Today I’m thrilled to share an article from my hometown paper.
Petrak: In search of the perfect beach book
She dug her toes into the warm sand, as if anchoring herself for some much-needed solitary time along the shore. Her children ensconced several yards away, busily burrowing and building castles topped by sturdy blades of seagrass and the occasional shard of driftwood, she felt herself relax, finally, after what seemed like an endless cycle of wake-run-work-drive-sleep.
She slid one hand into a canvas tote, felt around the towels for a hard spine and pulled out the book that had caught her eye on Amazon a couple of weeks ago, during her lunch-hour browsing time.
"Literally couldn't put it down," one online reviewer had enthused, though she figured that was a bit of hyperbole just to get placed higher on the reader comment page.
"A perfect beach read," added another, a statement that, along with the enticing cover of an azure sky with a lone seagull, propelled her to hit the "Add to Cart" button in a rather impulsive moment.
Propping the hardcover in her lap, she turned the stiff few pages and began reading: "Gwen should have known that he'd be up front by the casket, glad-handing various aunts and family friends who smelled of linen soap and who laced tissues through their knotty fingers. Always the comforter, the charmer, the center of attention even when it was supposed to be about someone else…"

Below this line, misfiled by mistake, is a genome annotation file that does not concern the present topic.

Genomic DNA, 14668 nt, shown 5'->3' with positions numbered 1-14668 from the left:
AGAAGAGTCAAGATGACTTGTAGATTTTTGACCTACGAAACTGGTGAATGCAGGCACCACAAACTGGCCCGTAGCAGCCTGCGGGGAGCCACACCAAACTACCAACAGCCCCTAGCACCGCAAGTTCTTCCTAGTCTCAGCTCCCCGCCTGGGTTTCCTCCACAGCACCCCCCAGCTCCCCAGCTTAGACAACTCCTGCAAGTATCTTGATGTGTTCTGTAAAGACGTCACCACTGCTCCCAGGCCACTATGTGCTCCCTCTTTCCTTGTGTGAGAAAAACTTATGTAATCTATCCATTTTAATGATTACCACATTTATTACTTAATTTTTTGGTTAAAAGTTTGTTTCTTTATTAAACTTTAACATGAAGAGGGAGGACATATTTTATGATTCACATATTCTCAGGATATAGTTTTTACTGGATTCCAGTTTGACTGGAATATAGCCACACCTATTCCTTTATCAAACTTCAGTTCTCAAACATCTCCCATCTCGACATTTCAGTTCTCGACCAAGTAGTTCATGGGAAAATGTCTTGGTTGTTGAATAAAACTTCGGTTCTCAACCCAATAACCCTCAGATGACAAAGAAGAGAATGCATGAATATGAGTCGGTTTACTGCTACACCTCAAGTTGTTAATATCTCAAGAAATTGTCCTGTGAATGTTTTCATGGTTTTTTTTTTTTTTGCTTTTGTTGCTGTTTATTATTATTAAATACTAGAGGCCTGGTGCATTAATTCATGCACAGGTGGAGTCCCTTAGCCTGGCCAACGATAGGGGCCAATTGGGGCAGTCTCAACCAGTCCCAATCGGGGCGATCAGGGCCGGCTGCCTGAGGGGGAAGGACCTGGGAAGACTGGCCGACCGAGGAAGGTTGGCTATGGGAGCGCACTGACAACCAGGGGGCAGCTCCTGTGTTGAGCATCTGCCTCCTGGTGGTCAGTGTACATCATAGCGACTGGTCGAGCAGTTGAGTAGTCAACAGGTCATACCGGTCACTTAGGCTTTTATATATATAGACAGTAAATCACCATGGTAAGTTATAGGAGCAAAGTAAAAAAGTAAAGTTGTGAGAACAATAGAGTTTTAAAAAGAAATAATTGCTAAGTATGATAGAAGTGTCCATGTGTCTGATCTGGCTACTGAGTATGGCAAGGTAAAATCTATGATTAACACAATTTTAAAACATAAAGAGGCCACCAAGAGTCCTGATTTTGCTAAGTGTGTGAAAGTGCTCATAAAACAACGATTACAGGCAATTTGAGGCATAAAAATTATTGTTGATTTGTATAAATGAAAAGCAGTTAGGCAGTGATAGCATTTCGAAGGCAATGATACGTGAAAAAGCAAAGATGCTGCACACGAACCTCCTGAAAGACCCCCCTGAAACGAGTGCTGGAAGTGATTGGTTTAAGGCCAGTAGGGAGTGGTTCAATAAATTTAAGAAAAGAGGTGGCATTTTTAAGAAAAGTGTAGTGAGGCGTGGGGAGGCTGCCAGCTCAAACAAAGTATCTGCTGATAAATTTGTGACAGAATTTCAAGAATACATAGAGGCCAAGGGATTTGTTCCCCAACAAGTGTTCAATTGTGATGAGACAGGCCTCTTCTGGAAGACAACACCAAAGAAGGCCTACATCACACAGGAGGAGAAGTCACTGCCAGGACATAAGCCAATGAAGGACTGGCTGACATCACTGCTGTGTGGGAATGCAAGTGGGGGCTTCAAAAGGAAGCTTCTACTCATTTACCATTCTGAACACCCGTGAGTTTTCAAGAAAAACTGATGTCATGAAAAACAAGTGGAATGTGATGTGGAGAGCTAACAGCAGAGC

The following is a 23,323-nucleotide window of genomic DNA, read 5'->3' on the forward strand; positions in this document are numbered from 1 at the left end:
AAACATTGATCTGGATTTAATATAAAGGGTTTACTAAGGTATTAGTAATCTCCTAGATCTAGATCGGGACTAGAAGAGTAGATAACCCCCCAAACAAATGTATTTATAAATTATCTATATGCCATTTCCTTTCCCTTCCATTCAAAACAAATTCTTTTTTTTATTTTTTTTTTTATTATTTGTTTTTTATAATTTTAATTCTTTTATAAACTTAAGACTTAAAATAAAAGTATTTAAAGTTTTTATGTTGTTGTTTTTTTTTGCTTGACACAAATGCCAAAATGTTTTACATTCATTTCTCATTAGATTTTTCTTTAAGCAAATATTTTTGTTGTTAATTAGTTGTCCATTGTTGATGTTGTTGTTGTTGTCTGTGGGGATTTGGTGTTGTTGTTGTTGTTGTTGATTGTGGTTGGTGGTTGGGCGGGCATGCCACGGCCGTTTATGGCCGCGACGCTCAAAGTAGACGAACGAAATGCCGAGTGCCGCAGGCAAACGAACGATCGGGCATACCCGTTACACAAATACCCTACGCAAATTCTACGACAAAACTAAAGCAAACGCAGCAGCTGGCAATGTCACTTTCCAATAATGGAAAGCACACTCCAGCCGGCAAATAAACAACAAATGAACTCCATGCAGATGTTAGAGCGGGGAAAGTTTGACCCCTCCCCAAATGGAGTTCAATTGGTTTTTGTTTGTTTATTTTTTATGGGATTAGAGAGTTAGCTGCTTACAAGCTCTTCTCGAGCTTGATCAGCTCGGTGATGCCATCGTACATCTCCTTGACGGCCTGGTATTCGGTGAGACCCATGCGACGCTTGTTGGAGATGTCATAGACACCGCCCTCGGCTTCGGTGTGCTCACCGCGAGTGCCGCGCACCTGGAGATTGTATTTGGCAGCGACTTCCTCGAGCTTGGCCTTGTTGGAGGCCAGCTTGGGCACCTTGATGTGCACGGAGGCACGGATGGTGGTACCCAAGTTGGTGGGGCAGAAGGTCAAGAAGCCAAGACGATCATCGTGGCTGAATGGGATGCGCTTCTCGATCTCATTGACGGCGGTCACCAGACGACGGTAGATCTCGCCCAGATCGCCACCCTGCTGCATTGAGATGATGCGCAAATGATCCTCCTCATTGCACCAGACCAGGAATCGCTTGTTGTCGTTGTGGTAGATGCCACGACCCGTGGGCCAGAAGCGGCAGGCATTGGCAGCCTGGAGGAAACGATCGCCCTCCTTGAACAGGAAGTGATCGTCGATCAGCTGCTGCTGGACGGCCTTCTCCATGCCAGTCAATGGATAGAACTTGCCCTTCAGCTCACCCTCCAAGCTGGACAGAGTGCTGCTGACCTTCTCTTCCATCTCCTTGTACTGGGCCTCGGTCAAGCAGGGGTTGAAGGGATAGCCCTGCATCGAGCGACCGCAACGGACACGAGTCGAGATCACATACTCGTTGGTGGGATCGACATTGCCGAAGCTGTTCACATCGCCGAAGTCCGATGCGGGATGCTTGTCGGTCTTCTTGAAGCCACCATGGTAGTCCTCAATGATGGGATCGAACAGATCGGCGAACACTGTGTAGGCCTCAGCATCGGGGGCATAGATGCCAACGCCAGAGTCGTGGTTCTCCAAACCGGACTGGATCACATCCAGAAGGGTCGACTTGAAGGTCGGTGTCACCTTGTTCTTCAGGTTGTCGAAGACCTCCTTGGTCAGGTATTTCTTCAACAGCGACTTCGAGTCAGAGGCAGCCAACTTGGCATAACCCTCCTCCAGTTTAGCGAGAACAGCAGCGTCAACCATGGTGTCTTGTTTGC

Okay, I might have made up the first couple paragraphs, but the fact remains that I've been looking for a good beach read in advance of my annual Michigan vacation.
To me – and many others – a good book and a beach chair go together almost as much as sun and surf.
Searching for a good book, I started wondering about the works of local authors. After a quick search, I found that there are, indeed, several published authors living in this community who have penned books worthy of beach-time reading or, for that matter, anytime reading.
One example is a book of short stories called "No Turning Back" by La Grange resident Dan Burns. Published by Chicago Arts Press, the book includes "an eclectic mix of stories that expand the boundaries of genre and imagination," according to the author's website, http://www.danburnsauthor.com.
Kevin Guilfoile, meantime, put La Grange on the literary map nearly a decade ago with his popular novel, "Cast of Shadows," which was followed by another tome with positive reviews by the New York Times called "The Thousand."
Allyson Hayes of La Grange, who has appeared in this column before, just finished writing the third in her series of "Reality Series" books, published by the Wild Rose Press. Her first short story, "Reality Re-Do," came out last fall.
There are probably others, especially in this era of e-books, blogging and self-publishing. And you never know: in 2016, you could be settling down on the shore reading "Tales from the Minivan: Get Me to the Beach Right Now!" by Lynn Petrak.
Lynn Petrak is a freelance columnist for Pioneer Press.